Seventeen (17) of these former industrial sites, encompassing 386 acres are suspected of containing contaminated soil or groundwater and are unmarketable because of this contamination and its environmental stigma.

The City of Niagara Falls, New York has no remaining tracts of undeveloped land which is uncontaminated for future development. As a result, the brownfields cleanup is imperative for the future success and development of the city.

Of the seventeen (17) contaminated sites, four have been targeted for the brownfield pilot. 



Niagara County, New York


The United States Environmental Protection Authority also selected Niagara County for its Brownfields Assessment Pilot.

Niagara County has a population of approximately 220,000 people. It covers 530 square miles in the northwest corner of the State of New York and includes three cities, five villages, and twelve towns.

Niagara County's major industries which included steel production, aircraft, chemical, specialty ceramics and paper manufacturing have experienced a significant decline that has left many potentially contaminated industrial sites vacant or underused.

Unemployment and per capita incomes in Niagara County  have lagged behind state averages, and the county’s population dropped almost 9% from 1960 to 1990.

The cleanup and redevelopment of brownfields sites in the county is key to job creation and stabilization of the region’s economic health.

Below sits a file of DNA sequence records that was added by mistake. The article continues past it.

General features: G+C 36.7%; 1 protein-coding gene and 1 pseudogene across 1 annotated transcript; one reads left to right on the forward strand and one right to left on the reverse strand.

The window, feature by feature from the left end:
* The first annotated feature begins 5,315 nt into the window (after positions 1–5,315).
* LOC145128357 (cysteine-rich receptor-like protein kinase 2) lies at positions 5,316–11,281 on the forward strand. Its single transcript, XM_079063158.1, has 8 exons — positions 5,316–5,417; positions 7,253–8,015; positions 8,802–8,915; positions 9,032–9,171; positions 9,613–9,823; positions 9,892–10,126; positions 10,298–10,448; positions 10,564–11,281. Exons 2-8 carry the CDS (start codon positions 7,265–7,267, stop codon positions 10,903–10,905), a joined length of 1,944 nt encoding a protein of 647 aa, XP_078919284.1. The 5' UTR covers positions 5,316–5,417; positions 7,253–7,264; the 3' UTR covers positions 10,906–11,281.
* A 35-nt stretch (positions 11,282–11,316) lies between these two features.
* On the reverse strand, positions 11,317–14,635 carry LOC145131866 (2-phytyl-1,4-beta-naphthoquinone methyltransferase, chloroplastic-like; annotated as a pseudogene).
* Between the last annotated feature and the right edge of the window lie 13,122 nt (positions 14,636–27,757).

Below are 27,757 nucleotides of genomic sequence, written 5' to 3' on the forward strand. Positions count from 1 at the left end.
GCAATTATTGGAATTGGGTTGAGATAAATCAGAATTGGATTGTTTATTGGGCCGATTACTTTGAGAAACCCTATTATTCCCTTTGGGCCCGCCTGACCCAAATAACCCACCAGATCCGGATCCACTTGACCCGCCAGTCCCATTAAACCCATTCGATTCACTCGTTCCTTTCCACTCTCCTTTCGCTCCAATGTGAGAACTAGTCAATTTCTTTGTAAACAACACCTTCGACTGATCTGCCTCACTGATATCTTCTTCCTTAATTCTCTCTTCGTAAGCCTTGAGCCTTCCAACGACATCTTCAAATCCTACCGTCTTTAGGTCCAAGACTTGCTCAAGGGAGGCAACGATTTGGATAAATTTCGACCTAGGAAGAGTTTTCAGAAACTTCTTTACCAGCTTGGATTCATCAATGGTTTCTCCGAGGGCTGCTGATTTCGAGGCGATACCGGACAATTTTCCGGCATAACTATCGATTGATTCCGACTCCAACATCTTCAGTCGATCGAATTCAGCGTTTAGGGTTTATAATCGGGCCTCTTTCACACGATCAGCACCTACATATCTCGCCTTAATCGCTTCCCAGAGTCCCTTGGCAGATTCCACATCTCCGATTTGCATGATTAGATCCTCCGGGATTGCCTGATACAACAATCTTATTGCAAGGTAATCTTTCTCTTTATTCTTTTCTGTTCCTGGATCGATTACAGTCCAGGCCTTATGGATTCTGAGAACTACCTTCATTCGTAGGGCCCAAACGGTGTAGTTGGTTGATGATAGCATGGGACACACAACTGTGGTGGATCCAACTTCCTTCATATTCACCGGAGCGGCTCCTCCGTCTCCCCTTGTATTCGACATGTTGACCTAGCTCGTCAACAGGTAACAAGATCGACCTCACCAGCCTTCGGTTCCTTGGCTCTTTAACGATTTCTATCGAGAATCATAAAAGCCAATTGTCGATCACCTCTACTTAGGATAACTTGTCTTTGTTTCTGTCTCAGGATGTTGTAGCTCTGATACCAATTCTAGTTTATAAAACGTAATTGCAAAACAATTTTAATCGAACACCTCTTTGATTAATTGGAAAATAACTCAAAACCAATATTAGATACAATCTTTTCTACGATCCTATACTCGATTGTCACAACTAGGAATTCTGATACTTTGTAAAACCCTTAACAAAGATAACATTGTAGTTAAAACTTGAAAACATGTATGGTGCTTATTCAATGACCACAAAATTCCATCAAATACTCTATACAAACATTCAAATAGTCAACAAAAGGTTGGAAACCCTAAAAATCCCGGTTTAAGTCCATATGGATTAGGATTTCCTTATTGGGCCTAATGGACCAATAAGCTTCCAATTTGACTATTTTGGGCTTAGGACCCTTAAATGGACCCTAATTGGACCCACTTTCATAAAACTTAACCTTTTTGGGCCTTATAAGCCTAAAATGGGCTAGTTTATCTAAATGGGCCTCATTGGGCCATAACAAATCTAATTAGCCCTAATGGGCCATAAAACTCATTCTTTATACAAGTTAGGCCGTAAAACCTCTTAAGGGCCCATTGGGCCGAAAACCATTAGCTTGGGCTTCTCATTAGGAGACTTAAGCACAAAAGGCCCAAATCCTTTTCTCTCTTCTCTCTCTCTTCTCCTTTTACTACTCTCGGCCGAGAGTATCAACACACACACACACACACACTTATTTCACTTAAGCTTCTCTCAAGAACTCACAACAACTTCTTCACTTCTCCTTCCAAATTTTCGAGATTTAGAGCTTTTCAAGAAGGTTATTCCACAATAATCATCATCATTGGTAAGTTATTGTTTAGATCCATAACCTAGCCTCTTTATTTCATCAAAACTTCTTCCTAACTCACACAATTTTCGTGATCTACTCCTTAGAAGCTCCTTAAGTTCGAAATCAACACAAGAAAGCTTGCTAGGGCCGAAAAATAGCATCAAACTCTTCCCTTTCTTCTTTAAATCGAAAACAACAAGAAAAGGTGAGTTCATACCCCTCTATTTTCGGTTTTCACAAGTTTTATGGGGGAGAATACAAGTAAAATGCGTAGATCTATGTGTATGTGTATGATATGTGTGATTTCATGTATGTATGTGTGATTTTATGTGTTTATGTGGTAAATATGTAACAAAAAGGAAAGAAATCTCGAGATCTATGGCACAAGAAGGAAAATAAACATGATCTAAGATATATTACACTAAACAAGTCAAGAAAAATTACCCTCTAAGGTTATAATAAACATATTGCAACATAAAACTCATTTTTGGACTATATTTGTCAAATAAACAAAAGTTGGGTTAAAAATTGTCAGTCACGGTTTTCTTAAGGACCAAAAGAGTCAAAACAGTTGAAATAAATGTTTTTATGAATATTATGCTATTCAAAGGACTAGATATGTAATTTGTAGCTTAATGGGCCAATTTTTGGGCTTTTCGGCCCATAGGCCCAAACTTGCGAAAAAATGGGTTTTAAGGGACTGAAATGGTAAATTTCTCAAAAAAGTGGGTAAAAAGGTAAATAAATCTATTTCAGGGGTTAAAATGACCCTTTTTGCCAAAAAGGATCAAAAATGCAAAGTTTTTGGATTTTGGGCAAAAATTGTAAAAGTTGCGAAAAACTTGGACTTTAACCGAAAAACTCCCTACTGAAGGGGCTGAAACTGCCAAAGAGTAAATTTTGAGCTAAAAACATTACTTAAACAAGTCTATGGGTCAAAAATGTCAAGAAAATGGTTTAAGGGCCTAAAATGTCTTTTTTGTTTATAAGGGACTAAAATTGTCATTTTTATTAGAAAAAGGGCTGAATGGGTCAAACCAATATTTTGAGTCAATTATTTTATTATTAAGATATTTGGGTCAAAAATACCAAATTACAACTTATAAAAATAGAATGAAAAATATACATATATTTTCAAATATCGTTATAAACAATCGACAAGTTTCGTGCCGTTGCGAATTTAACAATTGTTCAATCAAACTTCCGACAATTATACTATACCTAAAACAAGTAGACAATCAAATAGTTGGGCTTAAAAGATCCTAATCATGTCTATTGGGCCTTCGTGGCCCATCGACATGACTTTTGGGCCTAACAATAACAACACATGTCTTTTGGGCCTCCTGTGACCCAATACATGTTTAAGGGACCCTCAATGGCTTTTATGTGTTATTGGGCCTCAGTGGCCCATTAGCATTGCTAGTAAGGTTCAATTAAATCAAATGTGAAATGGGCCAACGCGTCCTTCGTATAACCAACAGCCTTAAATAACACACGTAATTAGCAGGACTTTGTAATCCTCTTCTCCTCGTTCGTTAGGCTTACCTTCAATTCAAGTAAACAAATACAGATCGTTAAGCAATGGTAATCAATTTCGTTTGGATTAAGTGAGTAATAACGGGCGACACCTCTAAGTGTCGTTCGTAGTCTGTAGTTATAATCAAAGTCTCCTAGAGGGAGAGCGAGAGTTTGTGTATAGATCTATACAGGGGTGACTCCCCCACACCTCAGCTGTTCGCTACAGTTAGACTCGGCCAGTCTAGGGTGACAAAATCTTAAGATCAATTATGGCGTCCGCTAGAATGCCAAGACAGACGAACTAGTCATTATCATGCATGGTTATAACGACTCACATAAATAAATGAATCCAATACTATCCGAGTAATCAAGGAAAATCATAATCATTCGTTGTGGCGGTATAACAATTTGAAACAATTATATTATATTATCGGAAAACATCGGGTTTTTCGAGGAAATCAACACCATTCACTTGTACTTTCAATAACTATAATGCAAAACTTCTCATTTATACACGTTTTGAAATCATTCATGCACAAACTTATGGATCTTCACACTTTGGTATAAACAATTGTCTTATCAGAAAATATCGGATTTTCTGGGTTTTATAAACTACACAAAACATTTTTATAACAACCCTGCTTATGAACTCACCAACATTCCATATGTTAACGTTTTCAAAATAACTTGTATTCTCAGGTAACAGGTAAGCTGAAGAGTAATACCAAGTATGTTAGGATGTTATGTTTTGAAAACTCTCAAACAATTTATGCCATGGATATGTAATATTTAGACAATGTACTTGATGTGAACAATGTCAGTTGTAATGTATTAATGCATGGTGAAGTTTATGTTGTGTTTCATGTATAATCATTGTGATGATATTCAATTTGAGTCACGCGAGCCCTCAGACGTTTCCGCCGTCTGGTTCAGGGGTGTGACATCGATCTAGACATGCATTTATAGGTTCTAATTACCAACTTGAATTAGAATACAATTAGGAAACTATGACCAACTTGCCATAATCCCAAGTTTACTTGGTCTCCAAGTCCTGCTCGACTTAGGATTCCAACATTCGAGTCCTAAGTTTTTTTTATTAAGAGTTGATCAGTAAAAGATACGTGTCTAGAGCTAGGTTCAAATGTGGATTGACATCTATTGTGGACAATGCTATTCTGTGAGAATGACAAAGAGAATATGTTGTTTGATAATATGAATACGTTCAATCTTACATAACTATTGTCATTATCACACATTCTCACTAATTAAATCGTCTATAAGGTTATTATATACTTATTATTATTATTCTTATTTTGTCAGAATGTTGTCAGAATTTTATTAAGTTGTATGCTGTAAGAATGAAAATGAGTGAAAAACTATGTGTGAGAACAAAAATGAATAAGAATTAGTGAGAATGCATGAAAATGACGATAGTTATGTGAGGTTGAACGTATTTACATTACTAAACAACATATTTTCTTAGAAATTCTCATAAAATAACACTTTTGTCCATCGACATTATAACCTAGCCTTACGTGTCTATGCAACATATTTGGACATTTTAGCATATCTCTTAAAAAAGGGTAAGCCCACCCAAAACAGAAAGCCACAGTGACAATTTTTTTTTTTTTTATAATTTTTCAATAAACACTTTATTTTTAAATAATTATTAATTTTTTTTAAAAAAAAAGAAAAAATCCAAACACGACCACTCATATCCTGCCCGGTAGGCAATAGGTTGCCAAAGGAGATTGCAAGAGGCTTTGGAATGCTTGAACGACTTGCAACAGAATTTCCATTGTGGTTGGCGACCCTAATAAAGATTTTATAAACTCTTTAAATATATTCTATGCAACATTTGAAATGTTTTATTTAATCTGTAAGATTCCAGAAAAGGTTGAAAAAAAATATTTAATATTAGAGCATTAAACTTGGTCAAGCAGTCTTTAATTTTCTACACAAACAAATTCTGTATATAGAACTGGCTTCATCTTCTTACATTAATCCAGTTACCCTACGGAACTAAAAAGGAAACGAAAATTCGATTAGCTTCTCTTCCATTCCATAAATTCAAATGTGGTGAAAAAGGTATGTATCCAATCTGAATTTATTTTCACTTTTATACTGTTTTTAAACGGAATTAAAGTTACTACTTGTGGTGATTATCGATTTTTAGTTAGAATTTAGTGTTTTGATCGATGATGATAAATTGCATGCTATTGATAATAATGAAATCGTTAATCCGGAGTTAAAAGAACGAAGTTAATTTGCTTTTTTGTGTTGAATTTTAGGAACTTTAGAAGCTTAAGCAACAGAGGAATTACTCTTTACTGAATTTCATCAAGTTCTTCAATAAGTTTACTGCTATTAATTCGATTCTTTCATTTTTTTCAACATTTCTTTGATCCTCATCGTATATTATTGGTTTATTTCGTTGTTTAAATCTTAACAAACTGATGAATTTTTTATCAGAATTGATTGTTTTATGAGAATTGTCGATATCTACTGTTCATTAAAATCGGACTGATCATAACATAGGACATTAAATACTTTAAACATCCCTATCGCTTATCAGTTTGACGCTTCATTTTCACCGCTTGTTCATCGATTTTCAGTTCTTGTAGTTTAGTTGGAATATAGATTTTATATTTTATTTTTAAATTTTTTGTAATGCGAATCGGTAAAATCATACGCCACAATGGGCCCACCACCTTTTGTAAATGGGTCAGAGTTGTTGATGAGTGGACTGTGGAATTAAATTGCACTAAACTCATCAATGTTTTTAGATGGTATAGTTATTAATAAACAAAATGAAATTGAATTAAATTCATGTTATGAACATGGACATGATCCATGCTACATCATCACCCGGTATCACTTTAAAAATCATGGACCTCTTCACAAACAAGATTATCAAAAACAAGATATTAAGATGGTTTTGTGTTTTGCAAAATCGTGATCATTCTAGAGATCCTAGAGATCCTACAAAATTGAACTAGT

More than 70 sites in Niagara County are known to contain hazardous substances, including 35 federally funded  sites. Many other abandoned and potentially contaminated sites exist throughout the county, however, Niagara County lacks the resources to catalog and assess these brownfields.

Niagara County’s Pilot will target three sites to establish a sustainable process for identifying and assessing brownfields.




Brownfield Hazardous Waste Sites include:


8700 Pine Avenue at Tuscarora Road, Niagara Falls, New York

1225 Buffalo Avenue, Niagara Falls, New York

Buffalo Avenue & 53rd Street,   Niagara Falls, New York

Niagara Falls, New York

Niagara Falls Boulevard & Walmore Street, Niagara Falls, New York

Buffalo Avenue, Niagara Falls, New York

Buffalo Avenue, Niagara Falls, New York

Buffalo Avenue, Niagara Falls, New York

Pine Avenue & Tuscarora Avenue, Niagara Falls, New York

400 47th Street, Niagara Falls, New York

Buffalo Avenue & 13th Street, Niagara Falls, New York

Niagara River - Canada-United States of America

Pine Avenue & Tuscarora Avenue, Niagara Falls, New York

Hyde Park Boulevard, Niagara Falls, New York

Niagara Street, Niagara Falls, New York

Buffalo Avenue, Niagara Falls, New York

Pine Avenue & 56th Street, Niagara Falls, New York

5950 Packard Road, Niagara Falls, New York

4626 Royal Avenue, Niagara Falls, New York

1705 Third Avenue, Niagara Falls, New York






The Niagara Frontier has been the center piece of nature for millions of years. Man has occupied this area for less than 300 years. Driven by desire, money and the pursuit of success, man has created a toxic legacy in Niagara that will effect the way people live and thrive for hundreds of years to come.